Max Bell is made of limestone.
Ascendant Chicago rapper/producer Tree’s claim that he “invented soul trap” isn’t entirely accurate. Soul trap was around before Pimp C had a pocket full of stones. There just wasn’t a name for it. Goodie Mob and Witchdoctor’s first albums are so full of soul and blues, both lyrically and sonically, that if I ran a record store I’d consistently place them in both sections just to irk my clientele. Scarface’s catalogue (see “I Seen a Man Die ” or “On My Block”), Devin the Dude’s “Doobie Ashtray” (THE Dude song), and countless other Texas/Southern rap records also come to mind.
But in all fairness to Tree, he’s coined the term and updated the form. The throne of modern soul trap belongs to him.
His soul trap manifesto comes in the form of THE @MCTREEG EP, a markedly solid seven-track EP released in conjunction with Scion AV. Unfortunately, it’s edited. Depending on the track, the frequent cut outs/vocal distortions can make for a frustrating listen. I know Scion AV is beholden to its Macklemore-clean parent company, but censoring the rapper you’ve contracted to (more or less) help market your cars to rap listeners seems antithetical. That said, once you listen to the EP a second time – you should – it becomes less problematic.
Tree’s always adopted the late Guru’s “it’s mostly the voice” maxim, and here his voice reaches its grittiest depths yet. He sings most hooks and sings well. When Tree rhymes he’s so deep in the pocket nary an aural jewel is missed. He toys with rhythm, pitch, and inflection with a level of dexterity other rappers should find daunting.
On opener “Probably Nu It” Tree continues to prove his mettle as a producer, turning electronic minimalism into a sub-rattling banger that borders on thuggish-ruggish lullaby. Blips, claps, and skittering hi-hats are backed by hard, hollowed out bass. It’s one of the catchiest, nonchalant hook-up songs you won’t hear on the radio.
With the hook that Tree pares his lyrics down to the most essential: “She was creepin’ on the low / Had another that I know about / It don’t matter no how (3x) / Teach me what you know about / She came over showed out.” These lines have a near-truncated feeling. Listening to them is akin to reading flash fiction or viewing modern paintings. The whole scene is painted in brief and outwardly brash strokes. It might seem like writing the words took no time at all, but crafting a hook this tight and making it feel so loose is an art.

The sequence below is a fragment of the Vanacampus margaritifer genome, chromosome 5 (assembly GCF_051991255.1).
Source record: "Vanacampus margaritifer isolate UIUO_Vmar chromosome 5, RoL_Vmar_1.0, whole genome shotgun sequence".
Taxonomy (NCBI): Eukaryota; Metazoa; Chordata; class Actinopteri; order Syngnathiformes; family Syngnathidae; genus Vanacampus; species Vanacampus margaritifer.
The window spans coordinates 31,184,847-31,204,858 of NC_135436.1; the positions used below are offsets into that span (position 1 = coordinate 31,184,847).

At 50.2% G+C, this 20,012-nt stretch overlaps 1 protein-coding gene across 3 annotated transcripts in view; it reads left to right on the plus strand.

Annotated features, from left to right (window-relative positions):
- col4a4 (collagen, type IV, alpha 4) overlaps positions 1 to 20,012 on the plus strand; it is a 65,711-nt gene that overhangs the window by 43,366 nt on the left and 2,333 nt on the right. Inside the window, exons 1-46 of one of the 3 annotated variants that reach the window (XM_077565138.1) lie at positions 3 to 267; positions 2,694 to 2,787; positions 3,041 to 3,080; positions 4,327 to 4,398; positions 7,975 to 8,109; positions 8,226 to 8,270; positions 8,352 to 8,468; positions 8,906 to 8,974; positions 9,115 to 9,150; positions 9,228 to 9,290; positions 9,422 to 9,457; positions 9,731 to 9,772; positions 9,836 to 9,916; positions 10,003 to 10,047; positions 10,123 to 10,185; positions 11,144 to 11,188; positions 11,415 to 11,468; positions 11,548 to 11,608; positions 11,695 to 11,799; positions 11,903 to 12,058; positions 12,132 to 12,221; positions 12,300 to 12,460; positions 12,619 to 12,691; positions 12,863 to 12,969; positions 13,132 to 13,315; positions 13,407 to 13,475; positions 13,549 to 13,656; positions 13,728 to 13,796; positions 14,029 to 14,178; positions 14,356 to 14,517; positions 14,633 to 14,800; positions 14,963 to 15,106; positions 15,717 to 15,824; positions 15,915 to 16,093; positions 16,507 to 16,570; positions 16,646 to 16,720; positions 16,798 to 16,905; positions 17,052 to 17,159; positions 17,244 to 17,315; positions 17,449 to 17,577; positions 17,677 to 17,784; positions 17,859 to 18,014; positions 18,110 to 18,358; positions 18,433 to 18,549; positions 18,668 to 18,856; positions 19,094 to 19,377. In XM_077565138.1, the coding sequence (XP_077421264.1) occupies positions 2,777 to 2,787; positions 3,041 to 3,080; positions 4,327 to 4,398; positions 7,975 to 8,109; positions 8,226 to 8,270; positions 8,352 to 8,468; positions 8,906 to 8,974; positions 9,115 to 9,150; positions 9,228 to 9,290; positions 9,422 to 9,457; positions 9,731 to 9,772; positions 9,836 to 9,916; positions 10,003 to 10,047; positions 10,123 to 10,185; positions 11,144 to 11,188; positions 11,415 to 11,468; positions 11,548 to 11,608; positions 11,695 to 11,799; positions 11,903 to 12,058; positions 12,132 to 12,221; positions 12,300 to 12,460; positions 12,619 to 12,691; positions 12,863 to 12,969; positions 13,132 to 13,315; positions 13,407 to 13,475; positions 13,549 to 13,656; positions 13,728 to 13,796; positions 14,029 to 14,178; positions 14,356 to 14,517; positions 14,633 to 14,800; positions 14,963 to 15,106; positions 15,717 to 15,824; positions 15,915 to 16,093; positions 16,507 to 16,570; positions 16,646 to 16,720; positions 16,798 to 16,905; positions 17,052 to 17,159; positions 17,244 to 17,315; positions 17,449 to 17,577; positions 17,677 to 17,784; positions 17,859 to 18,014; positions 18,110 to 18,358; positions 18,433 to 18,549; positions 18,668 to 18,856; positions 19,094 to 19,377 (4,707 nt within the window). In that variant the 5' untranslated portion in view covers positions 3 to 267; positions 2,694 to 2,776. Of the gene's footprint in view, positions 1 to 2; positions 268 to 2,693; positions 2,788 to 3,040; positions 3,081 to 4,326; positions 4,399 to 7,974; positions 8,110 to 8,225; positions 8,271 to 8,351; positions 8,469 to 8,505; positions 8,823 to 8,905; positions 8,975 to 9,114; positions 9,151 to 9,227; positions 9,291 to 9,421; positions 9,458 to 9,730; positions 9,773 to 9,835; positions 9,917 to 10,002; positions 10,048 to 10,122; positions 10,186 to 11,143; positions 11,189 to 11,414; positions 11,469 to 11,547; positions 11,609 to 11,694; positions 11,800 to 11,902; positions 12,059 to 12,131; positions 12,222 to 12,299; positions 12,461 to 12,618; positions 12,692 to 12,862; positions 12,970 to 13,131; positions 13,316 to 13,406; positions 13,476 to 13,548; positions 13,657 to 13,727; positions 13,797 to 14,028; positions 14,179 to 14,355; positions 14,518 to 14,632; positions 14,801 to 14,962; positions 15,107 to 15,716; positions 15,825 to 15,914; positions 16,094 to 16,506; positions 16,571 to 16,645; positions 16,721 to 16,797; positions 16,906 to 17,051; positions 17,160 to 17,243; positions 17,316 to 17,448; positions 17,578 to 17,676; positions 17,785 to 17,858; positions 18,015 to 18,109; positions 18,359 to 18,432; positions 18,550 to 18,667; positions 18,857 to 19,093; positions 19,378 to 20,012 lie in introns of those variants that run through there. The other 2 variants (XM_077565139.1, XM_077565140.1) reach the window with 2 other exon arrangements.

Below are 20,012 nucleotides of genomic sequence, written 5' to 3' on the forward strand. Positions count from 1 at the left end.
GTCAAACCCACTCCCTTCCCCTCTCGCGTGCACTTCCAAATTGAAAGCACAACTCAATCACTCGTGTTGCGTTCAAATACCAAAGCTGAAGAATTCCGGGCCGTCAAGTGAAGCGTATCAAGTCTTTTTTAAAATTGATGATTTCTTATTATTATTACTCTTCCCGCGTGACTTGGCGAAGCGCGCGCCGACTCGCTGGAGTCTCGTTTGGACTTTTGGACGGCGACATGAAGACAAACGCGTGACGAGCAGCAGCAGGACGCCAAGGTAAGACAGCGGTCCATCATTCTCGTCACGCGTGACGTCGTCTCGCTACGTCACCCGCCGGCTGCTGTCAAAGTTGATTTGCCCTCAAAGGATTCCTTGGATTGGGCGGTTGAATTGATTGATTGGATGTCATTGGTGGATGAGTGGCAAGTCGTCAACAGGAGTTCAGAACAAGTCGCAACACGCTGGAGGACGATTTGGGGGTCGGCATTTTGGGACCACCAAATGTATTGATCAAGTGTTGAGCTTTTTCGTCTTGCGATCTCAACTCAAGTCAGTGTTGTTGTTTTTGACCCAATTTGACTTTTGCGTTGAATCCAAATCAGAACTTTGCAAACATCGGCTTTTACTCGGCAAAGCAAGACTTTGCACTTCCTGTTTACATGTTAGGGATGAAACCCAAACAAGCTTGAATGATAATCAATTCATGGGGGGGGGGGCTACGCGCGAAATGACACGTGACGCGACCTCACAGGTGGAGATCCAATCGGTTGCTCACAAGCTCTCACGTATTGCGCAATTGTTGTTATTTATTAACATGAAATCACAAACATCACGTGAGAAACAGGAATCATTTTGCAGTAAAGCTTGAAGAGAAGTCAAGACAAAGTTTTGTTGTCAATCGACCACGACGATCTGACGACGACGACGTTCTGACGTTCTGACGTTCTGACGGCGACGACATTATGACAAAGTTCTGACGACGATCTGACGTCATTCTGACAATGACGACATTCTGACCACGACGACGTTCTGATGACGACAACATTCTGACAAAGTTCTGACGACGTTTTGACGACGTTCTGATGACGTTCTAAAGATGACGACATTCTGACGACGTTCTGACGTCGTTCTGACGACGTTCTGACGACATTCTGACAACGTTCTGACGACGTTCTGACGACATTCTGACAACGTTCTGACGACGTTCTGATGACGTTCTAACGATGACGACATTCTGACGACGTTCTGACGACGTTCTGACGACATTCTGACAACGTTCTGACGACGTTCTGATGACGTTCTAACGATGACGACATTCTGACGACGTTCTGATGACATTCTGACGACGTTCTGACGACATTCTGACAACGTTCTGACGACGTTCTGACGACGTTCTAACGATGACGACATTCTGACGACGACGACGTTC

“Like Whoa” is both melancholic meditation and celebration. No shots fired are fired at Black Rob. Instead, it’s a far more poignant rags-to-riches tale than Tony Montana’s money-power-women dictum. Here Tree rolls the rise and prosperity of two archetypes in to one. In his world, working student/parent is elevated to bottle-popping rapper. And he proves to be the man to turn to if you need to diversify your bonds:
“100 grand on your wrist
Put that 100 grand in your home
Something you own, leave to your kids — now thats fresh”
It’s the rollicking delivery of lines like this, stuck in the middle of a dense verse, that might go unheard on first listen. They’re also among the most important. Timepieces become financial practicality and longevity — rarely is the traditional notion of swag so swiftly subverted. And amidst the wails and Bobby “Blue” Bland-esque snarls Tree throws in some comedy, joking that yoga isn’t really working out.
Censorship notwithstanding, the tracks with guest appearances, “Grace” and “Uh Million,” are the EP’s sole shortcomings. The samples on the former become a little grating after a few listens; and aside from Lennon of Project Mayhem’s dull delivery, the rhymes are anything but inventive. The beat on “Uh Million,” with its sliding strings is the better of the two, but featured rapper (singer?) Taylor Outlaw drags Tree down. He can hold himself up without any features and should only surround himself with rappers on par with Danny Brown and Roc Marci, as he did on Sunday School II .
While the other songs have their merits, “Soultrappin/Believe” is the axle on which the wheels of soul trap slab rotate. It’s the ethos of the EP distilled and poured straight with no chaser. With sped-up, chipmunk soul samples layered over a deceptively simple beat, it’s everything from Tree’s previous work filtered through modernistic trap lens.
Tempering his father and Malcom X’s addictions with Versace’s sexual preference — somehow it works — Tree moves between gravelly rap and raspy howl, his voice like the bottom of bottle turned blunt ashtray. He’s at his most raw, his most unhinged, and his most poignantly haunting. The hook is brilliant in its seeming safety. An ostensibly harmless chorus of braggadocio about having fans, it’s actually laden with references to Chicago’s Vicelords. This is part of Tree’s carefully constructed conceit: his music can be enjoyed by all but only fully understood by the initiated.
Tree’s one of the most important rappers/producers from Chi-city. He’s blending and bending genres while delivering unfiltered yet sharply written blues raps over forward-thinking production. If the lyrics and piano-driven, jazzy slap of “God Like” are any indication of where Tree plans to take his music, I’ll be singing ‘soul trap on everything’ until Howlin’ Wolf rises from the Illinois soil.